Introducing the E-Nose, a sniffer test for tuberculosis

Indian tuberculosis patient Rampal waits to get his medicine at the L.N. J.P. hospital in New Delhi, 23 March 2004.
Credit: Prakash Singh

Breathalyser tests may be a thorn in the side of drink-drivers but, for the health industry, advances in this technology are big news.

Indian and US researchers said Monday they were close to developing a handheld "electronic nose" that can sniff out tuberculosis on the breath, Agence France Press reported.

The so-called "E-Nose" is a battery-operated device, similar to an alcohol breathalyser, which offers a rapid and accurate diagnosis.

A patient simply blows into the device, and sensors, developed in California, pick up TB biomarkers in droplets in the breath droplets.

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The E-Nose has come about thanks to a collaboration between the International Centre for Genetic Engineering and Biotechnology (ICGEB) in New Delhi and Next Dimension Technologies in California.

It’s been described as “ground-breaking technology” by the Times of India, which says the researchers were given a $950,000 grant from Grand Challenges Canada and the Bill and Melinda Gates Foundation to further their tests.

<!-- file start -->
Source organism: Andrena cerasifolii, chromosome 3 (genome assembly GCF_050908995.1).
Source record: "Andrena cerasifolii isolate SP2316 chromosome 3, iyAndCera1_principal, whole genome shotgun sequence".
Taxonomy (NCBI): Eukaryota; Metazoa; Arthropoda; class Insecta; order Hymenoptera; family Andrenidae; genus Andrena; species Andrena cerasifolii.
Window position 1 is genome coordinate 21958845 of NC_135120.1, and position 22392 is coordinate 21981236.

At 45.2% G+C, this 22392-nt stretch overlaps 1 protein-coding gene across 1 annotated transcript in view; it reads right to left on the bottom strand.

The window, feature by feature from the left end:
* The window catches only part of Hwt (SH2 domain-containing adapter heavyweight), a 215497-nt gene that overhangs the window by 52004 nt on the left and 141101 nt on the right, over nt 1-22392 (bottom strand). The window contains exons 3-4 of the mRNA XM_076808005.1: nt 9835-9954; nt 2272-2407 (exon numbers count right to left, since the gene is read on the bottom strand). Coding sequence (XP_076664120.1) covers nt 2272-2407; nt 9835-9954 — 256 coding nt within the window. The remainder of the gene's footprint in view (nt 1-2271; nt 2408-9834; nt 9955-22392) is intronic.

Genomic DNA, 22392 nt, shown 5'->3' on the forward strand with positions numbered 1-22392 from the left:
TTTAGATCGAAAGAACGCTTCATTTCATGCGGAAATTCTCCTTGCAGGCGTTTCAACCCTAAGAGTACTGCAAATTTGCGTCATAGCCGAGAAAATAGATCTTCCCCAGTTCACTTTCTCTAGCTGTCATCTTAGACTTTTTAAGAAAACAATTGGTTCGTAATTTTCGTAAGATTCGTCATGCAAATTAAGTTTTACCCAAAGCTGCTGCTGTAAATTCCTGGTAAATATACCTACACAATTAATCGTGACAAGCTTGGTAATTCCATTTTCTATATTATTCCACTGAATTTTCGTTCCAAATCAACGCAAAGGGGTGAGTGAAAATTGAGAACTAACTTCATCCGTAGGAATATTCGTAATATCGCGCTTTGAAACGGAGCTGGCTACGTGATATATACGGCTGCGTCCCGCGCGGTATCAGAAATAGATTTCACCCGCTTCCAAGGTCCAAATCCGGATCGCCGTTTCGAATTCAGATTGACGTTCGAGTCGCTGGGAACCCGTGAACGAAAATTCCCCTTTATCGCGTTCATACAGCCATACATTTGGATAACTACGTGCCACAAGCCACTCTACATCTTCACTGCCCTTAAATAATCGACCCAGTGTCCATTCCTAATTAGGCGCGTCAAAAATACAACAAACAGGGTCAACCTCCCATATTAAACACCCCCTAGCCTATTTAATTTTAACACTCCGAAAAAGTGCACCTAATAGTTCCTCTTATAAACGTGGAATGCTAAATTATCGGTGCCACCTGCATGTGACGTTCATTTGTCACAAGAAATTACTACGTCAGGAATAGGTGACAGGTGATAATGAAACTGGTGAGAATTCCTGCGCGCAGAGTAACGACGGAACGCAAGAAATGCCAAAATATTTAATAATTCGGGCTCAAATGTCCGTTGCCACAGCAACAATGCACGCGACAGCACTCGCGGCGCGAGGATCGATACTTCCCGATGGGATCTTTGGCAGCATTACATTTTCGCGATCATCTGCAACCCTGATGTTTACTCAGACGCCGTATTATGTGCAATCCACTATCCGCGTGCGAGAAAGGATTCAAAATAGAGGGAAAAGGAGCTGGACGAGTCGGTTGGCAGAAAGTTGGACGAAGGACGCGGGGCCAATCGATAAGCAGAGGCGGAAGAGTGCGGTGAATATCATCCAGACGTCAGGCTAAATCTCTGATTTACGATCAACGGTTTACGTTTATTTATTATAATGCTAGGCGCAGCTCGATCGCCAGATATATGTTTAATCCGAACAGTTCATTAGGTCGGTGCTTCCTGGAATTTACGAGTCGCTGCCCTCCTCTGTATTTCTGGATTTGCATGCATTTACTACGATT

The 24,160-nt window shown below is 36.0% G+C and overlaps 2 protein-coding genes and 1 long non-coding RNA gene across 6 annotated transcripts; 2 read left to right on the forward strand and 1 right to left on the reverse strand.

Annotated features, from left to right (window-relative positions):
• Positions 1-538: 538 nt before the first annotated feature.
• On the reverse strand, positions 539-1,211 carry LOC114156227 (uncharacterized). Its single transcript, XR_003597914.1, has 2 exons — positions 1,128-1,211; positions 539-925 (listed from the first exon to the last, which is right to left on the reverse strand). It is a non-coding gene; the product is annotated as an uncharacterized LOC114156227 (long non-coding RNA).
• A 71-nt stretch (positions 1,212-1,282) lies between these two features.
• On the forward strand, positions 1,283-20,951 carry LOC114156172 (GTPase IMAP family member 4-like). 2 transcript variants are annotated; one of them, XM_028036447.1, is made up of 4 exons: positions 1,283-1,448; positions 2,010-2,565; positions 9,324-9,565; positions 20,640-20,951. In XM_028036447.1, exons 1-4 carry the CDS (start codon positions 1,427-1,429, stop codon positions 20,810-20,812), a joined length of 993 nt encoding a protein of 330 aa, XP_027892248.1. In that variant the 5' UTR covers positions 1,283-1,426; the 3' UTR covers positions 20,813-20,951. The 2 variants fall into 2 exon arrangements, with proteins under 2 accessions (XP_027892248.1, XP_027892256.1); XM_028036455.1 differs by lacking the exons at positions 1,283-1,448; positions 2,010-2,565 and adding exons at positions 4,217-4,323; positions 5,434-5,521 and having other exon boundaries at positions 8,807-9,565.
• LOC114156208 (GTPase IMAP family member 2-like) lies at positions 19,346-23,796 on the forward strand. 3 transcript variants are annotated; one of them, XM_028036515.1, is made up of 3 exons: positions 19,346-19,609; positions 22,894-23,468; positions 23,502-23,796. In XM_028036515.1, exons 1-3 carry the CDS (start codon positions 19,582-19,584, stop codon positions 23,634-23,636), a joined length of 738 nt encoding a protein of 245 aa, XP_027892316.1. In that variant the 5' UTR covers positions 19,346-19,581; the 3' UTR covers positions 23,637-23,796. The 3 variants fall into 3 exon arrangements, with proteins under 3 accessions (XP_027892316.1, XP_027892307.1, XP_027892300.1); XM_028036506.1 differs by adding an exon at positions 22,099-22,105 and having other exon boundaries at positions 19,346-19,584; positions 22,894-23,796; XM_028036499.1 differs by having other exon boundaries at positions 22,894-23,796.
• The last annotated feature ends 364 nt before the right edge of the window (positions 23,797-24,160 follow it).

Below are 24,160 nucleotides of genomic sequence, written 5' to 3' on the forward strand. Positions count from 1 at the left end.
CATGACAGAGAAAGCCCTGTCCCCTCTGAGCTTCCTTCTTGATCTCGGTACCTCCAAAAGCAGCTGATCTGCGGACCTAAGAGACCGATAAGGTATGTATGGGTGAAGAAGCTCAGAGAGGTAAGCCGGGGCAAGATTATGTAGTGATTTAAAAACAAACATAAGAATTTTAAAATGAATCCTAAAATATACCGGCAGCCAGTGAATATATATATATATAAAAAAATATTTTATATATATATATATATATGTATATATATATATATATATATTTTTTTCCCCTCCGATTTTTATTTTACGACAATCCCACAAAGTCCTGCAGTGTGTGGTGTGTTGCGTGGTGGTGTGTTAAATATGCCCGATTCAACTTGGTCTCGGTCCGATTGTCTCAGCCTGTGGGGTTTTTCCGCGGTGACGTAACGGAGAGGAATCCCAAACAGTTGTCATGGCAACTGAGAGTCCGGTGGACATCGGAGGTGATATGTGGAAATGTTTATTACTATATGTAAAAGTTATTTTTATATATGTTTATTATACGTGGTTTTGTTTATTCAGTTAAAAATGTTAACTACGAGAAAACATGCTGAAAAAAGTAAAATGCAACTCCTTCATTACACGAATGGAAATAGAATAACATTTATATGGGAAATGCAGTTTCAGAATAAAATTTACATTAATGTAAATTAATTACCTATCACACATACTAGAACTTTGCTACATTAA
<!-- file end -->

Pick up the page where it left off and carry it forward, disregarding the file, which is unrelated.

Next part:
Ranjan Nanda, leader researcher, told the Indo-Asian News Service, IANS:

"The first phase of the grant will be used for collecting biomarkers from people, including TB patients from Delhi, Mumbai, Chennai and Kolkata. Sensors in the device will be trained to identify disease molecules."

Health Ministry figures show that two tuberculosis deaths occur every three minutes in India, which has the highest number of tuberculosis sufferers, the Times of India reported.

According to the World Health Organisation, India accounts for one-fifth of the global cases of TB, which is second only to HIV/AIDS as the world's most deadly infectious disease.

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Nanda said it’s hoped the E-Nose will be ready for clinical testing by October 2013, and will become widely available in poor, remote areas where tuberculosis often spreads.

But the E-Nose story is not exclusive to tuberculosis. Scientists have also suggested the devices could be created for the early detection of lung cancer and pneumonia.

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